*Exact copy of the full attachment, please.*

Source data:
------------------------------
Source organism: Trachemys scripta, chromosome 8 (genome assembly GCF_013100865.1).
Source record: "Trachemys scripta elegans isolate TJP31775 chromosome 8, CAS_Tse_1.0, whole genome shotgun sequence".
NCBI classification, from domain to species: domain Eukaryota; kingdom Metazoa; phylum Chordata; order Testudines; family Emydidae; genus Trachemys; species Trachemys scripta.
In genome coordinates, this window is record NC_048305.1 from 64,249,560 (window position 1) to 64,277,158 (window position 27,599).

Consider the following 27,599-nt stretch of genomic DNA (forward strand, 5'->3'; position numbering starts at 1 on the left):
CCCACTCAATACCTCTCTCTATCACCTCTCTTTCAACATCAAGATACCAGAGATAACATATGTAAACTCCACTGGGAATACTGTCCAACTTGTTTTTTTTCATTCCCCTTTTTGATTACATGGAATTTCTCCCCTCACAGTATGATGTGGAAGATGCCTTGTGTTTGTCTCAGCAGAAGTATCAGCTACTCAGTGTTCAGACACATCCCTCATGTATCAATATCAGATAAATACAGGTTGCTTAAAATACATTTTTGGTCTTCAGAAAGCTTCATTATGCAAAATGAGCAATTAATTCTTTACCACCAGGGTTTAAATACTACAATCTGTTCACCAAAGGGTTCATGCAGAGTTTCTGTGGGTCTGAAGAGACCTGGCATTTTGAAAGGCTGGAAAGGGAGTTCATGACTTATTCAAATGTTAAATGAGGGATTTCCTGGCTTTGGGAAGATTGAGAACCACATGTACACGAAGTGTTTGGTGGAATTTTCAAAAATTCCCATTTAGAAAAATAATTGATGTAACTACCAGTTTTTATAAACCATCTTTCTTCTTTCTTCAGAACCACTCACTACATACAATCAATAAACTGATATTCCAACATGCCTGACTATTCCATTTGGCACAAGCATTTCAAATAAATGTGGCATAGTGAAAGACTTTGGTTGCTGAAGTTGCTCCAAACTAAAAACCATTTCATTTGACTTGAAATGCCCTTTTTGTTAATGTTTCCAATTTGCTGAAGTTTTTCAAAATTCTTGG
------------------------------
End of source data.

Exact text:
Source organism: Trachemys scripta, chromosome 8 (genome assembly GCF_013100865.1).
Source record: "Trachemys scripta elegans isolate TJP31775 chromosome 8, CAS_Tse_1.0, whole genome shotgun sequence".
NCBI classification, from domain to species: domain Eukaryota; kingdom Metazoa; phylum Chordata; order Testudines; family Emydidae; genus Trachemys; species Trachemys scripta.
In genome coordinates, this window is record NC_048305.1 from 64,249,560 (window position 1) to 64,277,158 (window position 27,599).

Consider the following 27,599-nt stretch of genomic DNA (forward strand, 5'->3'; position numbering starts at 1 on the left):
CCCACTCAATACCTCTCTCTATCACCTCTCTTTCAACATCAAGATACCAGAGATAACATATGTAAACTCCACTGGGAATACTGTCCAACTTGTTTTTTTTCATTCCCCTTTTTGATTACATGGAATTTCTCCCCTCACAGTATGATGTGGAAGATGCCTTGTGTTTGTCTCAGCAGAAGTATCAGCTACTCAGTGTTCAGACACATCCCTCATGTATCAATATCAGATAAATACAGGTTGCTTAAAATACATTTTTGGTCTTCAGAAAGCTTCATTATGCAAAATGAGCAATTAATTCTTTACCACCAGGGTTTAAATACTACAATCTGTTCACCAAAGGGTTCATGCAGAGTTTCTGTGGGTCTGAAGAGACCTGGCATTTTGAAAGGCTGGAAAGGGAGTTCATGACTTATTCAAATGTTAAATGAGGGATTTCCTGGCTTTGGGAAGATTGAGAACCACATGTACACGAAGTGTTTGGTGGAATTTTCAAAAATTCCCATTTAGAAAAATAATTGATGTAACTACCAGTTTTTATAAACCATCTTTCTTCTTTCTTCAGAACCACTCACTACATACAATCAATAAACTGATATTCCAACATGCCTGACTATTCCATTTGGCACAAGCATTTCAAATAAATGTGGCATAGTGAAAGACTTTGGTTGCTGAAGTTGCTCCAAACTAAAAACCATTTCATTTGACTTGAAATGCCCTTTTTGTTAATGTTTCCAATTTGCTGAAGTTTTTCAAAATTCTTGG